Dr. John Catanzaro of UF Health Jacksonville said the device is made for patients who require pacing in the bottom chamber of the heart.
JACKSONVILLE, Fla. — Pacemakers are getting upgraded.
An innovative procedure now allows a doctor to communicate with a pacemaker just by putting a magnet over the patient’s chest.
According to Dr. John Catanzaro, Associate Medical Director and Program Director of Clinical Cardiac Electrophysiology at UF Health Jacksonville, the Bluetooth, micro-pacemaker is made for patients who require pacing in the bottom chamber of the heart, and who are at risk of infection.
He said technology hasn’t advanced yet for the wireless pacemaker to work in both chambers. The battery life, Catanzaro said, is more than 10 years, and doesn’t require any wires.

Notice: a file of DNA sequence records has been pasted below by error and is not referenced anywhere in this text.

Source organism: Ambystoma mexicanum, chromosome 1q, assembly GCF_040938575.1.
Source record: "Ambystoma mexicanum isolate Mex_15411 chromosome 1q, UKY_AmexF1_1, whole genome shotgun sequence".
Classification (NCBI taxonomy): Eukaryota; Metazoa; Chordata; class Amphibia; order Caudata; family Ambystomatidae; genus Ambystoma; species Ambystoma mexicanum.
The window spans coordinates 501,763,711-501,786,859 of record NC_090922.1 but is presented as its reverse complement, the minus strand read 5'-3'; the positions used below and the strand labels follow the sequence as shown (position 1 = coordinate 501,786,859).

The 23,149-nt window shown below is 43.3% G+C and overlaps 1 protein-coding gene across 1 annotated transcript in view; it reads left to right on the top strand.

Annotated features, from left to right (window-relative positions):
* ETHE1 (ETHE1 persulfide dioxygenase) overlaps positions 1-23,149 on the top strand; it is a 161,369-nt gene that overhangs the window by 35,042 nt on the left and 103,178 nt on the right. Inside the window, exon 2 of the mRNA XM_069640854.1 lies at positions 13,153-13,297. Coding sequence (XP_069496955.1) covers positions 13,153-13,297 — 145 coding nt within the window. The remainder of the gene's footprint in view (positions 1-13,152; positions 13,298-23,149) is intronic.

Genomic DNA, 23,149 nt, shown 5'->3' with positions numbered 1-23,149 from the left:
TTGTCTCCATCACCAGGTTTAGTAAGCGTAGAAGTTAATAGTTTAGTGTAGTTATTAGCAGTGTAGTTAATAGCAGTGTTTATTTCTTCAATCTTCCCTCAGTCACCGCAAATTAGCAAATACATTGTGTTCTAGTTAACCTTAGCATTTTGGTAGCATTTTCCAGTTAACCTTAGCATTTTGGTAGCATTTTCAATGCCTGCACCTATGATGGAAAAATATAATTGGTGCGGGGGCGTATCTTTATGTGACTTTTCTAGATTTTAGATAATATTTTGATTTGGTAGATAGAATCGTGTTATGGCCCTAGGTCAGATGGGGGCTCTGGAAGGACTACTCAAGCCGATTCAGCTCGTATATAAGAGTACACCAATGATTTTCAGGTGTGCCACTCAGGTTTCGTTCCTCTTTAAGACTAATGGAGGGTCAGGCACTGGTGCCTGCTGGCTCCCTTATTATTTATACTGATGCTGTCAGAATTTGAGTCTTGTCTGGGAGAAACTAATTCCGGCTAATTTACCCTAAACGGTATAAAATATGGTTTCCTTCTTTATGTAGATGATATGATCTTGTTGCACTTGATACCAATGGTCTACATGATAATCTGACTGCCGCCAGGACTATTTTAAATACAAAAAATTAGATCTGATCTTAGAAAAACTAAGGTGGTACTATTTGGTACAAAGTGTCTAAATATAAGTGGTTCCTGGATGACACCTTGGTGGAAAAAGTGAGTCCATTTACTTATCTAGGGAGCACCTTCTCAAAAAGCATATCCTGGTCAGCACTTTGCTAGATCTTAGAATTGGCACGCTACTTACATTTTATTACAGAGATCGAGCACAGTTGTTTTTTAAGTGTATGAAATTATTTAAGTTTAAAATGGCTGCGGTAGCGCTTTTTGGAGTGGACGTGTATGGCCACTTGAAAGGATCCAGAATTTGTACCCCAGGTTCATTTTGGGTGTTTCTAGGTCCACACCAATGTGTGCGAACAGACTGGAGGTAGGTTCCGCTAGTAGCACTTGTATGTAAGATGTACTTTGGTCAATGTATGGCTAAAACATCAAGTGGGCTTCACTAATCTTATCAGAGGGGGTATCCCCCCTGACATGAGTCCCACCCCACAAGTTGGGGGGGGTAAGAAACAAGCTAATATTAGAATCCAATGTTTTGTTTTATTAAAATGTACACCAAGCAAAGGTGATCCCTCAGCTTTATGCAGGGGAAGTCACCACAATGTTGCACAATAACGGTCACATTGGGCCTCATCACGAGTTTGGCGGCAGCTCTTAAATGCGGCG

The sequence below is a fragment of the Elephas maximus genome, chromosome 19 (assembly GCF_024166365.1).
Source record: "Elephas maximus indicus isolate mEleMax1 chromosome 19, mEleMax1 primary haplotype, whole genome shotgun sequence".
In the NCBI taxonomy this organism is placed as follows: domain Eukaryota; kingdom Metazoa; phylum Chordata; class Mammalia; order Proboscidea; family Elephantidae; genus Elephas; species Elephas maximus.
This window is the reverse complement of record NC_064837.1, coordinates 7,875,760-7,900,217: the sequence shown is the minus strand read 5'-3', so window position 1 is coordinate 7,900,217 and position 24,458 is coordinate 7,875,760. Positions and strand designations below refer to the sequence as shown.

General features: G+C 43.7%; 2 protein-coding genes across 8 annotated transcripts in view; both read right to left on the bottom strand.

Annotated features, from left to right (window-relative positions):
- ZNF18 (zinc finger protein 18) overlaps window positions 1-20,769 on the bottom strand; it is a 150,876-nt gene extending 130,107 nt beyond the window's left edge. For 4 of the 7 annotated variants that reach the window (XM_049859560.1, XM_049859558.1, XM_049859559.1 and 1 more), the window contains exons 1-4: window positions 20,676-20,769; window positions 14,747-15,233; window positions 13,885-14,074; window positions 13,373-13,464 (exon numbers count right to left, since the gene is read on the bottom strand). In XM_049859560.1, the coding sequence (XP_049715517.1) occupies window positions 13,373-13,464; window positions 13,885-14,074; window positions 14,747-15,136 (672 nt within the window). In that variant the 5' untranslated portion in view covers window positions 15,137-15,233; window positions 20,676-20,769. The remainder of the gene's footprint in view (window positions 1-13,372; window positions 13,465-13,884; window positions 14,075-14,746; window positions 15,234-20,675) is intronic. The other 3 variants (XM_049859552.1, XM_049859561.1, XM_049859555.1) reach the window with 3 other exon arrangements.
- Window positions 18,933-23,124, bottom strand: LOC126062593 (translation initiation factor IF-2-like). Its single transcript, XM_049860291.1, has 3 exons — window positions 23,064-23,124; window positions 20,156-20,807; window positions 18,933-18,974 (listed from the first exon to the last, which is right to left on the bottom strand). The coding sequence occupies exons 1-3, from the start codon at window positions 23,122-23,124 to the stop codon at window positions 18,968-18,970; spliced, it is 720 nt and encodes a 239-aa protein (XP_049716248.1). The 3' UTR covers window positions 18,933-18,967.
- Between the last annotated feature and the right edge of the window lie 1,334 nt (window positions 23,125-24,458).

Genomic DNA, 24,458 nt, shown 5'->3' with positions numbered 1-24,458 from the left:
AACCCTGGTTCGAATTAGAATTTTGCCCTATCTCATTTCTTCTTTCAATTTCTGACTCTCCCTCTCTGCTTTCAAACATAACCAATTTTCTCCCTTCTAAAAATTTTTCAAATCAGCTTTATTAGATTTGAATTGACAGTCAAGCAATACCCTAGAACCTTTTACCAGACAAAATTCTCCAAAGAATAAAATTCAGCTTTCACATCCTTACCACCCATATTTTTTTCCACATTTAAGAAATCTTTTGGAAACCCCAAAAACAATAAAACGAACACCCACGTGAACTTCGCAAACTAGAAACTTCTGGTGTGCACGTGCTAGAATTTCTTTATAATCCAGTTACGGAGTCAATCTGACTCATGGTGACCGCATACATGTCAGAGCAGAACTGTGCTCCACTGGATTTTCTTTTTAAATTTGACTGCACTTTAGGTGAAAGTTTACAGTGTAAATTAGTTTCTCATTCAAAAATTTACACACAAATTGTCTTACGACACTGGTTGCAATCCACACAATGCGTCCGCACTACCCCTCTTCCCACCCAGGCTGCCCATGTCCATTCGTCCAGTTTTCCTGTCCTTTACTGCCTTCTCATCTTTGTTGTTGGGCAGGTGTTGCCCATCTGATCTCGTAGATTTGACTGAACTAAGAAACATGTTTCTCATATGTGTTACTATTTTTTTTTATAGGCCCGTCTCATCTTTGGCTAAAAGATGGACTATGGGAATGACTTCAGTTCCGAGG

A traditional pacemaker has a generator that acts as a battery, and has a couple of wires that get put into the heart through a vein, he said.
“Essentially, the pacemaker itself, which is a few millimeters in length, can actually get deployed and implanted in the bottom chamber of the heart and from that area, it’s able to sense the heartbeat and through advanced technology, deliver an impulse or a heartbeat when one cannot deliver one on its own,” Catanzaro said.
“Like anything, I think it’s really interesting and innovative, but like anything else, I think there’s a lot more to come and a lot further ways to pave the way to ultimately solve both the question of pacing in the atrium or the top chamber and pacing in the ventricle or the bottom chamber, so I think there’s risks and benefits of it all, but as with any technology what excites me most is what’s coming next,” he said.
Catanzaro said the procedure only takes about 15 to 20 minutes, and recovery time is about 24 hours.